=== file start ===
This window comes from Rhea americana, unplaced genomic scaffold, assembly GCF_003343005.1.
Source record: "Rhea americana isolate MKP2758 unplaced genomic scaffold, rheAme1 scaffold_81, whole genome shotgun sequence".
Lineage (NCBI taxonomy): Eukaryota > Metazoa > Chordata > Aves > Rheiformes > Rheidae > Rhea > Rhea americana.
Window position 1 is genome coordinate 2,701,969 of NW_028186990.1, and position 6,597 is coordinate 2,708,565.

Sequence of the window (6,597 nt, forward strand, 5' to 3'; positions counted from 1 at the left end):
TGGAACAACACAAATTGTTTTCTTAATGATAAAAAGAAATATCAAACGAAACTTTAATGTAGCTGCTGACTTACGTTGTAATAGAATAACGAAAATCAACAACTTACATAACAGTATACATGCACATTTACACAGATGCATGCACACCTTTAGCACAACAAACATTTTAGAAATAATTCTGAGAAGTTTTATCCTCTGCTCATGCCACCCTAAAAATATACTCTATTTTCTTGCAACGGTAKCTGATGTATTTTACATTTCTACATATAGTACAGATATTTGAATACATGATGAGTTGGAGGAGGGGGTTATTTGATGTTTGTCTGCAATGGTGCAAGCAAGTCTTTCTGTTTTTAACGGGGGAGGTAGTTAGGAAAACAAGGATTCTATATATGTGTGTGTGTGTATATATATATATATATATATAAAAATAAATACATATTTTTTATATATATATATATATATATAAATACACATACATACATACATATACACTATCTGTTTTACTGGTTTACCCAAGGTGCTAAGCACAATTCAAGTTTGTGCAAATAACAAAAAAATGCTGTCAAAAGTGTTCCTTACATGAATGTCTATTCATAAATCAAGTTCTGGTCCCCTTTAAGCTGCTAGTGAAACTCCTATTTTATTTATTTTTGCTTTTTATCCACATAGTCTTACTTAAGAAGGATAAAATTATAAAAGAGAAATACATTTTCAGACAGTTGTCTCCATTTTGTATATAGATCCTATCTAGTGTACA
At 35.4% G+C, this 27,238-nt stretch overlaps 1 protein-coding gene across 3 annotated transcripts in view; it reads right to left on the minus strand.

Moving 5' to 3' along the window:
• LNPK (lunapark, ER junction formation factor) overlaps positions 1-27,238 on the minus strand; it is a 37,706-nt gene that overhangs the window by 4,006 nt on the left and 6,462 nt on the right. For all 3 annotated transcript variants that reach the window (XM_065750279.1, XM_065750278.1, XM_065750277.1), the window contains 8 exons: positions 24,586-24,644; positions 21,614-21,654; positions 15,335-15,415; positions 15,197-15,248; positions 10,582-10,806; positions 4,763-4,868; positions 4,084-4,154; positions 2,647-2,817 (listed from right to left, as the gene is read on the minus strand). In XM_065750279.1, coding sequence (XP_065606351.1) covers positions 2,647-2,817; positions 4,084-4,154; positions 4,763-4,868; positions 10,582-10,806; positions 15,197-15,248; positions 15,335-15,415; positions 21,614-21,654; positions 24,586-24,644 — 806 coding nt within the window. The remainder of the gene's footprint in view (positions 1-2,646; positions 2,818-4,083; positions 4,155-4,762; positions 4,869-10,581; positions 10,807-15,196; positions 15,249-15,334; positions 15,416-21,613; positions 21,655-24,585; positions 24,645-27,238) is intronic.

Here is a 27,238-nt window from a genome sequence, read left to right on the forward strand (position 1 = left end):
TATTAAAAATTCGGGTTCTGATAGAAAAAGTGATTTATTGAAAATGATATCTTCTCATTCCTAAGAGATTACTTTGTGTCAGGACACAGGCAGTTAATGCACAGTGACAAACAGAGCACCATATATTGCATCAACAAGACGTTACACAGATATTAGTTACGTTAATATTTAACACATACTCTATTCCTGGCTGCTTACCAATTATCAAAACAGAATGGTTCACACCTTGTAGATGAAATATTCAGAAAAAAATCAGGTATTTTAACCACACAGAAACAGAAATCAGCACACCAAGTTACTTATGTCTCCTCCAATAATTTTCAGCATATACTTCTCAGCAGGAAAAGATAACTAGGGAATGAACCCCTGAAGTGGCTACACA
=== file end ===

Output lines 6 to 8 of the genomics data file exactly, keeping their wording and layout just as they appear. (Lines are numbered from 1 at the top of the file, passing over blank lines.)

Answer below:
TGGAACAACACAAATTGTTTTCTTAATGATAAAAAGAAATATCAAACGAAACTTTAATGTAGCTGCTGACTTACGTTGTAATAGAATAACGAAAATCAACAACTTACATAACAGTATACATGCACATTTACACAGATGCATGCACACCTTTAGCACAACAAACATTTTAGAAATAATTCTGAGAAGTTTTATCCTCTGCTCATGCCACCCTAAAAATATACTCTATTTTCTTGCAACGGTAKCTGATGTATTTTACATTTCTACATATAGTACAGATATTTGAATACATGATGAGTTGGAGGAGGGGGTTATTTGATGTTTGTCTGCAATGGTGCAAGCAAGTCTTTCTGTTTTTAACGGGGGAGGTAGTTAGGAAAACAAGGATTCTATATATGTGTGTGTGTGTATATATATATATATATATATAAAAATAAATACATATTTTTTATATATATATATATATATATAAATACACATACATACATACATATACACTATCTGTTTTACTGGTTTACCCAAGGTGCTAAGCACAATTCAAGTTTGTGCAAATAACAAAAAAATGCTGTCAAAAGTGTTCCTTACATGAATGTCTATTCATAAATCAAGTTCTGGTCCCCTTTAAGCTGCTAGTGAAACTCCTATTTTATTTATTTTTGCTTTTTATCCACATAGTCTTACTTAAGAAGGATAAAATTATAAAAGAGAAATACATTTTCAGACAGTTGTCTCCATTTTGTATATAGATCCTATCTAGTGTACA
At 35.4% G+C, this 27,238-nt stretch overlaps 1 protein-coding gene across 3 annotated transcripts in view; it reads right to left on the minus strand.

Moving 5' to 3' along the window: